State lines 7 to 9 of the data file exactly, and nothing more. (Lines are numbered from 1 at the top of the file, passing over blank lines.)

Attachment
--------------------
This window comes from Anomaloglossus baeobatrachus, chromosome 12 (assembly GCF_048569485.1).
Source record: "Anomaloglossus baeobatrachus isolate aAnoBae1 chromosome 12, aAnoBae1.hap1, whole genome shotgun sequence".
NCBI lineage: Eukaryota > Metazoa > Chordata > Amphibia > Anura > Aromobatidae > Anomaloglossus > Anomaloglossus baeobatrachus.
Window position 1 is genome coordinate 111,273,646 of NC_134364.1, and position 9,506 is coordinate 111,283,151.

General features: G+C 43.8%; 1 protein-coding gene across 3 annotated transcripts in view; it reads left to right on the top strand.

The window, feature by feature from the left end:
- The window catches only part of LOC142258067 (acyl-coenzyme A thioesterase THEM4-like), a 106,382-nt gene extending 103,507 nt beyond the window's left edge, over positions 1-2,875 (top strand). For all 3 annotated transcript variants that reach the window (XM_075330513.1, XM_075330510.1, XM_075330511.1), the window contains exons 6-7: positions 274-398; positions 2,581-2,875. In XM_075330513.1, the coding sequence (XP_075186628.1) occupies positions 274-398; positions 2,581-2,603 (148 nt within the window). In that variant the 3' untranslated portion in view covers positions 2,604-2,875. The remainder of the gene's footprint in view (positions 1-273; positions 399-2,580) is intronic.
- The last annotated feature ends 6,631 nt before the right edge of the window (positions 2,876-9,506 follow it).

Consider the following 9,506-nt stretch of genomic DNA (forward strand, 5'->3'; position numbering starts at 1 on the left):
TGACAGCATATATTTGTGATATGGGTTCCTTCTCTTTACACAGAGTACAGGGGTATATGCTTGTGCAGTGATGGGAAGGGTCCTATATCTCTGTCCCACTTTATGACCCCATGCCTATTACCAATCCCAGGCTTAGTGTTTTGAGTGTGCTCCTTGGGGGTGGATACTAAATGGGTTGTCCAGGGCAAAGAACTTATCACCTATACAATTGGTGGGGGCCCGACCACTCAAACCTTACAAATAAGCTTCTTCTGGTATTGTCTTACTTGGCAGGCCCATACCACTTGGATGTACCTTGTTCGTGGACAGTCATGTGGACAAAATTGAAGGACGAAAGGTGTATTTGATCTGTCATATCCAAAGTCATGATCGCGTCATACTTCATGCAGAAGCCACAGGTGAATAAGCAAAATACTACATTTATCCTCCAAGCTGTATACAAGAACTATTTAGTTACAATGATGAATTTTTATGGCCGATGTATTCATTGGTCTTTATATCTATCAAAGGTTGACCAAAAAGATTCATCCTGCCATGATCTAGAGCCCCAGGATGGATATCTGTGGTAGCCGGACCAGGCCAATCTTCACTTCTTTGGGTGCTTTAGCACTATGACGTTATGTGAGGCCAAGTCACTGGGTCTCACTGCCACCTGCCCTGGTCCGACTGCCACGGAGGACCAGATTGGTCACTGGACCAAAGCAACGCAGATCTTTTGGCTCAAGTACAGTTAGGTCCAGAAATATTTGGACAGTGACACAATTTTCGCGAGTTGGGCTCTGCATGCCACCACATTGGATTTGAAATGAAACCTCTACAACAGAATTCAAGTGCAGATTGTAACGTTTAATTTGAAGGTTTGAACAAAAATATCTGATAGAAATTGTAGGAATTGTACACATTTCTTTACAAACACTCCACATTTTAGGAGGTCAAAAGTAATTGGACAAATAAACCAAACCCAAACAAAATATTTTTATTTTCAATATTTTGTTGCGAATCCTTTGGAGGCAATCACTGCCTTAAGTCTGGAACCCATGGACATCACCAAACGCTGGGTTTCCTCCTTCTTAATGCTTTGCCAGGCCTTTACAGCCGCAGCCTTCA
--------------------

- The window catches only part of LOC142258067 (acyl-coenzyme A thioesterase THEM4-like), a 106,382-nt gene extending 103,507 nt beyond the window's left edge, over positions 1-2,875 (top strand). For all 3 annotated transcript variants that reach the window (XM_075330513.1, XM_075330510.1, XM_075330511.1), the window contains exons 6-7: positions 274-398; positions 2,581-2,875. In XM_075330513.1, the coding sequence (XP_075186628.1) occupies positions 274-398; positions 2,581-2,603 (148 nt within the window). In that variant the 3' untranslated portion in view covers positions 2,604-2,875. The remainder of the gene's footprint in view (positions 1-273; positions 399-2,580) is intronic.
- The last annotated feature ends 6,631 nt before the right edge of the window (positions 2,876-9,506 follow it).

Consider the following 9,506-nt stretch of genomic DNA (forward strand, 5'->3'; position numbering starts at 1 on the left):